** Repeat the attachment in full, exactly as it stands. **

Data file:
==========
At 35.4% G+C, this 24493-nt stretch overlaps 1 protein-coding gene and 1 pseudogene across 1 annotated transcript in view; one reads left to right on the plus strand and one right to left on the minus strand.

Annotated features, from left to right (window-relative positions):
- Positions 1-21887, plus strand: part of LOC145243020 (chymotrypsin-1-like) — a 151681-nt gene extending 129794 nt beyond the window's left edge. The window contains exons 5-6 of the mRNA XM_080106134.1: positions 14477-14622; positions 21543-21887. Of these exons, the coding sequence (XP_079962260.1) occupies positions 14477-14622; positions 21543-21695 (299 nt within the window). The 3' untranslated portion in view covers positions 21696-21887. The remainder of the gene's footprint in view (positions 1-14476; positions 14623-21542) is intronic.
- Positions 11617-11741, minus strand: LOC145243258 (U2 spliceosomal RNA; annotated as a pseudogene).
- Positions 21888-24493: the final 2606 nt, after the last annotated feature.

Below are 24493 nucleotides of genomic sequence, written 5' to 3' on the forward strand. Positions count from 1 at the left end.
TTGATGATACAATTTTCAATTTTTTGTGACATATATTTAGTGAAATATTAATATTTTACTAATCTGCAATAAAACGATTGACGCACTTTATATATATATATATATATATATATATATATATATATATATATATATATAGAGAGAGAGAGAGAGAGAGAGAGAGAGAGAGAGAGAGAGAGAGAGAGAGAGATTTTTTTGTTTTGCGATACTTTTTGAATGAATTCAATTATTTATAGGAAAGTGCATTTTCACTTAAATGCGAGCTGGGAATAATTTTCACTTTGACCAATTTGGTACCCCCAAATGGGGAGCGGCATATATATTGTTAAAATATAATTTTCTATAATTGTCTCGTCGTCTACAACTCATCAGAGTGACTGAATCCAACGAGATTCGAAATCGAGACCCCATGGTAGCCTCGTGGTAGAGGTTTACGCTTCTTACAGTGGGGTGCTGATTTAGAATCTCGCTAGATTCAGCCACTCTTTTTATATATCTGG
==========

At 35.4% G+C, this 24493-nt stretch overlaps 1 protein-coding gene and 1 pseudogene across 1 annotated transcript in view; one reads left to right on the plus strand and one right to left on the minus strand.

Annotated features, from left to right (window-relative positions):
- Positions 1-21887, plus strand: part of LOC145243020 (chymotrypsin-1-like) — a 151681-nt gene extending 129794 nt beyond the window's left edge. The window contains exons 5-6 of the mRNA XM_080106134.1: positions 14477-14622; positions 21543-21887. Of these exons, the coding sequence (XP_079962260.1) occupies positions 14477-14622; positions 21543-21695 (299 nt within the window). The 3' untranslated portion in view covers positions 21696-21887. The remainder of the gene's footprint in view (positions 1-14476; positions 14623-21542) is intronic.
- Positions 11617-11741, minus strand: LOC145243258 (U2 spliceosomal RNA; annotated as a pseudogene).
- Positions 21888-24493: the final 2606 nt, after the last annotated feature.

Below are 24493 nucleotides of genomic sequence, written 5' to 3' on the forward strand. Positions count from 1 at the left end.
TTGATGATACAATTTTCAATTTTTTGTGACATATATTTAGTGAAATATTAATATTTTACTAATCTGCAATAAAACGATTGACGCACTTTATATATATATATATATATATATATATATATATATATATATATATATATAGAGAGAGAGAGAGAGAGAGAGAGAGAGAGAGAGAGAGAGAGAGAGAGAGAGATTTTTTTGTTTTGCGATACTTTTTGAATGAATTCAATTATTTATAGGAAAGTGCATTTTCACTTAAATGCGAGCTGGGAATAATTTTCACTTTGACCAATTTGGTACCCCCAAATGGGGAGCGGCATATATATTGTTAAAATATAATTTTCTATAATTGTCTCGTCGTCTACAACTCATCAGAGTGACTGAATCCAACGAGATTCGAAATCGAGACCCCATGGTAGCCTCGTGGTAGAGGTTTACGCTTCTTACAGTGGGGTGCTGATTTAGAATCTCGCTAGATTCAGCCACTCTTTTTATATATCTGG